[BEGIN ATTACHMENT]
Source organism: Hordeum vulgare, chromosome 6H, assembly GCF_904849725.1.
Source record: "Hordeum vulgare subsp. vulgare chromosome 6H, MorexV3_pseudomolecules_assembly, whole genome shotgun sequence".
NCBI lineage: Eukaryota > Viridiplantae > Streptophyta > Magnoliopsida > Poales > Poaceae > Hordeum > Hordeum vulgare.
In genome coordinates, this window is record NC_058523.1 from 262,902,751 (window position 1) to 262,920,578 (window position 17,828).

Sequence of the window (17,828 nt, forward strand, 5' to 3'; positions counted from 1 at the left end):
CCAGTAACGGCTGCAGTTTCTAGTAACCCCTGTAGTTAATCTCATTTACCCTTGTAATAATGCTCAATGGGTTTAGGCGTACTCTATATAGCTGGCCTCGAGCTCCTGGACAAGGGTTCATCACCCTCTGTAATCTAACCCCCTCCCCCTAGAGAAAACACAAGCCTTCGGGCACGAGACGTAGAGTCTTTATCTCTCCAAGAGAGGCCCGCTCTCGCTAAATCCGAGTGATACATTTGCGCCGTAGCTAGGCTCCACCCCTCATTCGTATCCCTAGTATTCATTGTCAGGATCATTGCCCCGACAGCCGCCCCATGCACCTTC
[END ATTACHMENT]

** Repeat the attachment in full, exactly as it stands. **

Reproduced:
Source organism: Hordeum vulgare, chromosome 6H, assembly GCF_904849725.1.
Source record: "Hordeum vulgare subsp. vulgare chromosome 6H, MorexV3_pseudomolecules_assembly, whole genome shotgun sequence".
NCBI lineage: Eukaryota > Viridiplantae > Streptophyta > Magnoliopsida > Poales > Poaceae > Hordeum > Hordeum vulgare.
In genome coordinates, this window is record NC_058523.1 from 262,902,751 (window position 1) to 262,920,578 (window position 17,828).

Sequence of the window (17,828 nt, forward strand, 5' to 3'; positions counted from 1 at the left end):
CCAGTAACGGCTGCAGTTTCTAGTAACCCCTGTAGTTAATCTCATTTACCCTTGTAATAATGCTCAATGGGTTTAGGCGTACTCTATATAGCTGGCCTCGAGCTCCTGGACAAGGGTTCATCACCCTCTGTAATCTAACCCCCTCCCCCTAGAGAAAACACAAGCCTTCGGGCACGAGACGTAGAGTCTTTATCTCTCCAAGAGAGGCCCGCTCTCGCTAAATCCGAGTGATACATTTGCGCCGTAGCTAGGCTCCACCCCTCATTCGTATCCCTAGTATTCATTGTCAGGATCATTGCCCCGACAGCCGCCCCATGCACCTTC